Angier, H., Hoopes, M., Marino, M., Huguet, N., Jacobs, E. A., Heintzman, J., Holderness, H., Hood, C., & DeVoe, J. E. (2017). Uninsured primary care visit disparities under the Affordable Care Act. The Annals of Family Medicine, 15(5), 434-442. Web.

Campbell, A. L., & Shore-Sheppard, L. (2020). The social, political, and economic effects of the Affordable Care Act: Introduction to the issue. RSF: The Russell Sage Foundation Journal of the Social Sciences, 6(2), 1-40. Web.

Fitzgerald, M. P., Bias, T. K., & Gurley‐Calvez, T. (2017). The Affordable Care Act and consumer well‐being: Knowns and unknowns. Journal of Consumer Affairs, 51(1), 27-53. Web.

Han, X., Yabroff, K. R., Ward, E., Brawley, O. W., & Jemal, A. (2018). Comparison of insurance status and diagnosis stage among patients with newly diagnosed cancer before vs after implementation of the Patient Protection and Affordable Care Act. JAMA Oncology, 4(12), 1713-1720. Web.

Lanford, D., & Quadagno, J. (2016). Implementing ObamaCare: The politics of Medicaid expansion under the Affordable Care Act of 2010. Sociological Perspectives, 59(3), 619-639. Web.

López-Sanders, L. (2017). Changing the navigator’s course: How the increasing rationalization of healthcare influences access for undocumented immigrants under the Affordable Care Act. Social Science & Medicine, 178, 46-54. Web.

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Lynch, S., Greeno, C., Teich, J., & Delany, P. (2016). Opportunities for social work under the Affordable Care Act: A call for action. Social Work in Health Care, 55(9), 651-674. Web.

McCabe, H. A., & Wahler, E. A. (2016). The affordable care act, substance use disorders, and low-income clients: Implications for social work. Social Work, 61(3), 227-233. Web.

Meinhofer, A., & Witman, A. E. (2018). The role of health insurance on treatment for opioid use disorders: Evidence from the Affordable Care Act Medicaid expansion. Journal of Health Economics, 60, 177-197. Web.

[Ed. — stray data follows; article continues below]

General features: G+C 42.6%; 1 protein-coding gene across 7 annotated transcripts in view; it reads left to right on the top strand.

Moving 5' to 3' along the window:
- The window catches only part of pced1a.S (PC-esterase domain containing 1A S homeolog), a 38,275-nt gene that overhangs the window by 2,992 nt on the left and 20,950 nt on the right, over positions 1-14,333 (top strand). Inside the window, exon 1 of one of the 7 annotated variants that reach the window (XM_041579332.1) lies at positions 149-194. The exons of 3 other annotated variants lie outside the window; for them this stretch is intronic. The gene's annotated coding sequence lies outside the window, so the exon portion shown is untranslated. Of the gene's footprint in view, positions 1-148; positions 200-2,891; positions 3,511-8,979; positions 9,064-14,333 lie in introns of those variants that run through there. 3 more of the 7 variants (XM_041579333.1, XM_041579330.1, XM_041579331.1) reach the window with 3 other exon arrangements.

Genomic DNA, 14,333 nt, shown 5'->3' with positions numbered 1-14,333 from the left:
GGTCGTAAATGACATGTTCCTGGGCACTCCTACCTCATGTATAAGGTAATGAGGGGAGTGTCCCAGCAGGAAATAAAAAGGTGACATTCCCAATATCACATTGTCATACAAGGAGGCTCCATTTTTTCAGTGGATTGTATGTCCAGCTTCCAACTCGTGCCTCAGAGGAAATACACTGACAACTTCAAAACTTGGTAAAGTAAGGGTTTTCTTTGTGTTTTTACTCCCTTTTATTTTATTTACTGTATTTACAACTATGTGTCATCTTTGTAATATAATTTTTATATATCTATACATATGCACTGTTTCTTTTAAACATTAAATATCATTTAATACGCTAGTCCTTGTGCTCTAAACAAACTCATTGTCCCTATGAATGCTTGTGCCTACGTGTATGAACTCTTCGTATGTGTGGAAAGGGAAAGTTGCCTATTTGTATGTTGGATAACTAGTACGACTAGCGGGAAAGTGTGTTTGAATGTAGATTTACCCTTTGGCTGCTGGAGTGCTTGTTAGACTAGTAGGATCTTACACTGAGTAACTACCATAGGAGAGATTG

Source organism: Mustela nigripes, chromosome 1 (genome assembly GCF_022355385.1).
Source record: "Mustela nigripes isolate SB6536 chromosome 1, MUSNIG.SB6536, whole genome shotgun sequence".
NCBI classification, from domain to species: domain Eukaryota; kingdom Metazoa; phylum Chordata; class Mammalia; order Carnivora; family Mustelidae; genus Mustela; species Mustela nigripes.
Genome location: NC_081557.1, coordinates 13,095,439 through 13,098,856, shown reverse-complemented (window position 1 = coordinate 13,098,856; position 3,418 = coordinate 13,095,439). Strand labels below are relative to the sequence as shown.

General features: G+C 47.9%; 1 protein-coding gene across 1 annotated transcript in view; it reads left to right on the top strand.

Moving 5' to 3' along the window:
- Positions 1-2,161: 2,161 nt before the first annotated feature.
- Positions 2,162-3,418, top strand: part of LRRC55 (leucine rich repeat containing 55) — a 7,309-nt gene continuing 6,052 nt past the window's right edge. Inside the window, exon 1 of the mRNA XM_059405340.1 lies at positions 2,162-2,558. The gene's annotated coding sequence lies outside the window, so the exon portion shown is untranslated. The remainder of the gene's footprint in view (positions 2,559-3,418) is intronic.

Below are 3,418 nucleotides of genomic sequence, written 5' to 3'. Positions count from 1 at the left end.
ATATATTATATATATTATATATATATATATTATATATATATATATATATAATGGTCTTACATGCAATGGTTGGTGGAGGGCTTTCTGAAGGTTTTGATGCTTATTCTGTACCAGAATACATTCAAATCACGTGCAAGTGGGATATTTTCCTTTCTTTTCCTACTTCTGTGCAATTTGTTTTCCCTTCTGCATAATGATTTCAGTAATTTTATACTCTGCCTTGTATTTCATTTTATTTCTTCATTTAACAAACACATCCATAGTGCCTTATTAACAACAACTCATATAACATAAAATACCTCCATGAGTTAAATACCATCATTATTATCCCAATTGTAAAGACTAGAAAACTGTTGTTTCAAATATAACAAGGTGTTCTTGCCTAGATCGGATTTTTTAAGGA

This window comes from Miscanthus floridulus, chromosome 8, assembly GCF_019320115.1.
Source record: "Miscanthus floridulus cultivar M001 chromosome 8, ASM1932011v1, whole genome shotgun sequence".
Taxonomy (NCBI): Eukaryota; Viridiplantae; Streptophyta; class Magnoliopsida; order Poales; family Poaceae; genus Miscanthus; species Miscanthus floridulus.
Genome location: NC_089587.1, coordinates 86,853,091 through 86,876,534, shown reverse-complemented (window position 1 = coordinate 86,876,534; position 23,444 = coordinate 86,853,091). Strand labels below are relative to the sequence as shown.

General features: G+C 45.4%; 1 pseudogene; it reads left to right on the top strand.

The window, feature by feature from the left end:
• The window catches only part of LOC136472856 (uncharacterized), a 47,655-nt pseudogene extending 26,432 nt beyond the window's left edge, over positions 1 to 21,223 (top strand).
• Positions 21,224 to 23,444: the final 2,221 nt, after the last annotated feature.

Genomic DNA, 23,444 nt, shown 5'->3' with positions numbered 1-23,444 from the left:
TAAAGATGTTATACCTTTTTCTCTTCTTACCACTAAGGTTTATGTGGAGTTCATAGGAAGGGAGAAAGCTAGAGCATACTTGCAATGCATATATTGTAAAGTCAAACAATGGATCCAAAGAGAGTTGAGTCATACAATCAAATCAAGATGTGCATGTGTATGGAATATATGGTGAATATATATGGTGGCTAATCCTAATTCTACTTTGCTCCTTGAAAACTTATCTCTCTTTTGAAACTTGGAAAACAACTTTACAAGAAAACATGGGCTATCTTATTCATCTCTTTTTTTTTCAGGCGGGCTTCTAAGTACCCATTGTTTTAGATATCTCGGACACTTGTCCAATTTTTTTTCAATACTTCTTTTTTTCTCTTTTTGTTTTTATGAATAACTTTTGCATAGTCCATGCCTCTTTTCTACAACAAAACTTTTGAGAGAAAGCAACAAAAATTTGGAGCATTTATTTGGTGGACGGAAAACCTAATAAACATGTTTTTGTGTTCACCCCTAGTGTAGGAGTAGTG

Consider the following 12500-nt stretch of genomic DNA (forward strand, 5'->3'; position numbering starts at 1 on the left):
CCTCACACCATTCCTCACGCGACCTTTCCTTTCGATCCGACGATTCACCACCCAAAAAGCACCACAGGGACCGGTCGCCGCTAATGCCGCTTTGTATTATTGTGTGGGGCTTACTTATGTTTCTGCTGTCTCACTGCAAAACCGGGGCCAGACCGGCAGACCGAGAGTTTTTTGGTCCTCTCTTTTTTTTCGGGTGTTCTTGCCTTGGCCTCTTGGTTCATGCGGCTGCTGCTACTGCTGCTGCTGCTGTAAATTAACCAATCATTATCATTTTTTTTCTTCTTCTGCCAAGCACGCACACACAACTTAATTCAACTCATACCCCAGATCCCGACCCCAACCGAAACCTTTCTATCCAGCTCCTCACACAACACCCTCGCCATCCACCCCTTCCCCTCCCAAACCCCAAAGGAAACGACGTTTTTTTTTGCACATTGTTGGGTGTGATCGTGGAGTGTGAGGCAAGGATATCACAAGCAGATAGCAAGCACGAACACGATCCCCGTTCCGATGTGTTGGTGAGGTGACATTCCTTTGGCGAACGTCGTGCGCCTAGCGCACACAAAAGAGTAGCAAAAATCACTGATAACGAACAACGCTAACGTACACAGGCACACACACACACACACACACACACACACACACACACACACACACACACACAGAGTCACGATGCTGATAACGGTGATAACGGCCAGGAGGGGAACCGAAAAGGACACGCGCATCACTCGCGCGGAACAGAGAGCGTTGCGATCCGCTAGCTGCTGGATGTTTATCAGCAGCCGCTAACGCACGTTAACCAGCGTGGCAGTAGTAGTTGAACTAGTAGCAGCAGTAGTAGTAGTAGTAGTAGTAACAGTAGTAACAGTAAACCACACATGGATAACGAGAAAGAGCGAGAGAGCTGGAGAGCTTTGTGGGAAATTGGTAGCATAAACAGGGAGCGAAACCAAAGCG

Miller, S. C., Frogner, B. K., Saganic, L. M., Cole, A. M., & Rosenblatt, R. (2016). Affordable Care Act impacts community health center staffing and enrollment. Journal of Ambulatory Care Management, 39(4), 299-307. Web.

Mulcahy, A. W., Gracner, T., & Finegold, K. (2018). Associations between the Patient Protection and Affordable Care Act Medicaid primary care payment increase and physician participation in Medicaid. JAMA Internal Medicine, 178(8), 1042-1048. Web.

Pacheco, J., Haselswerdt, J., & Michener, J. (2020). The Affordable Care Act and polarization in the United States. RSF: The Russell Sage Foundation Journal of the Social Sciences, 6(2), 114-130. Web.

Rocco, P., Kelly, A. S., & Keller, A. C. (2018). Politics at the cutting edge: Intergovernmental policy innovation in the Affordable Care Act. Publius: The Journal of Federalism, 48(3), 425-453. Web.

Seo, V., Baggett, T. P., Thorndike, A. N., Hull, P., Hsu, J., Newhouse, J. P., & Fung, V. (2019). Access to care among Medicaid and uninsured patients in community health centers after the Affordable Care Act. BMC health services research, 19(1), 291-297. Web.

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Shin, P., & Regenstein, M. (2016). After the Affordable Care Act: Health reform and the safety net. The Journal of Law, Medicine & Ethics, 44(4), 585-588. Web.

Soni, A., Sabik, L. M., Simon, K., & Sommers, B. D. (2018). Changes in insurance coverage among cancer patients under the Affordable Care Act. JAMA Oncology, 4(1), 122-124. Web.

Srivastav, A., Fairbrother, G., & Simpson, L. A. (2017). Addressing adverse childhood experiences through the Affordable Care Act: Promising advances and missed opportunities. Academic Pediatrics, 17(7), S136-S143. Web.

Villatoro, A. P., Dixon, E., & Mays, V. M. (2016). Faith-based organizations and the Affordable Care Act: Reducing Latino mental health care disparities. Psychological Services, 13(1), 92-95. Web.